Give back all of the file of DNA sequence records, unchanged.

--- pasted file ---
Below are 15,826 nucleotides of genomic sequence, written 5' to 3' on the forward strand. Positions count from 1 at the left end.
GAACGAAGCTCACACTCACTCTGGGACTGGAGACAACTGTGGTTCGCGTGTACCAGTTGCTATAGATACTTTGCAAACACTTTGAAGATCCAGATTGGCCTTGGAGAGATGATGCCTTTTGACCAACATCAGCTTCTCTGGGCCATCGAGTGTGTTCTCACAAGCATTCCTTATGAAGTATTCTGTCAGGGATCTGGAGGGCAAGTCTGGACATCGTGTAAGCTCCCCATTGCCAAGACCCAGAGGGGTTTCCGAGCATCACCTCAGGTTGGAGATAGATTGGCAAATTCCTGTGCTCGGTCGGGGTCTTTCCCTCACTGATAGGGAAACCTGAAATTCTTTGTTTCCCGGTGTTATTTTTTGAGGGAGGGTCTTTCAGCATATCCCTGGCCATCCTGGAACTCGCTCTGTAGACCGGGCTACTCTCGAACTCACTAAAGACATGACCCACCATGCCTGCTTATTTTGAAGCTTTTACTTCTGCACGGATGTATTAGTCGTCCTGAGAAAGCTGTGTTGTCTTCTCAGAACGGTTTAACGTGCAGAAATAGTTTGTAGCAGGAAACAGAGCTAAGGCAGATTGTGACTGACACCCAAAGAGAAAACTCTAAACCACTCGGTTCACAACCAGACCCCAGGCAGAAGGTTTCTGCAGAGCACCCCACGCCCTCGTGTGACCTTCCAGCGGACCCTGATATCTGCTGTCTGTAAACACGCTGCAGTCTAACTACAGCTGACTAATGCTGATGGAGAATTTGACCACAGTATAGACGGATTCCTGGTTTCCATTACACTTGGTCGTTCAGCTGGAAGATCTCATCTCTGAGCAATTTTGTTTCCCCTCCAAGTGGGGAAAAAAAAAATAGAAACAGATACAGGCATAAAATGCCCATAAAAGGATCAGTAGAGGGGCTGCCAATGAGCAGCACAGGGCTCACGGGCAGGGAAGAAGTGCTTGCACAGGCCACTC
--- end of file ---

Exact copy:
Below are 15,826 nucleotides of genomic sequence, written 5' to 3' on the forward strand. Positions count from 1 at the left end.
GAACGAAGCTCACACTCACTCTGGGACTGGAGACAACTGTGGTTCGCGTGTACCAGTTGCTATAGATACTTTGCAAACACTTTGAAGATCCAGATTGGCCTTGGAGAGATGATGCCTTTTGACCAACATCAGCTTCTCTGGGCCATCGAGTGTGTTCTCACAAGCATTCCTTATGAAGTATTCTGTCAGGGATCTGGAGGGCAAGTCTGGACATCGTGTAAGCTCCCCATTGCCAAGACCCAGAGGGGTTTCCGAGCATCACCTCAGGTTGGAGATAGATTGGCAAATTCCTGTGCTCGGTCGGGGTCTTTCCCTCACTGATAGGGAAACCTGAAATTCTTTGTTTCCCGGTGTTATTTTTTGAGGGAGGGTCTTTCAGCATATCCCTGGCCATCCTGGAACTCGCTCTGTAGACCGGGCTACTCTCGAACTCACTAAAGACATGACCCACCATGCCTGCTTATTTTGAAGCTTTTACTTCTGCACGGATGTATTAGTCGTCCTGAGAAAGCTGTGTTGTCTTCTCAGAACGGTTTAACGTGCAGAAATAGTTTGTAGCAGGAAACAGAGCTAAGGCAGATTGTGACTGACACCCAAAGAGAAAACTCTAAACCACTCGGTTCACAACCAGACCCCAGGCAGAAGGTTTCTGCAGAGCACCCCACGCCCTCGTGTGACCTTCCAGCGGACCCTGATATCTGCTGTCTGTAAACACGCTGCAGTCTAACTACAGCTGACTAATGCTGATGGAGAATTTGACCACAGTATAGACGGATTCCTGGTTTCCATTACACTTGGTCGTTCAGCTGGAAGATCTCATCTCTGAGCAATTTTGTTTCCCCTCCAAGTGGGGAAAAAAAAAATAGAAACAGATACAGGCATAAAATGCCCATAAAAGGATCAGTAGAGGGGCTGCCAATGAGCAGCACAGGGCTCACGGGCAGGGAAGAAGTGCTTGCACAGGCCACTC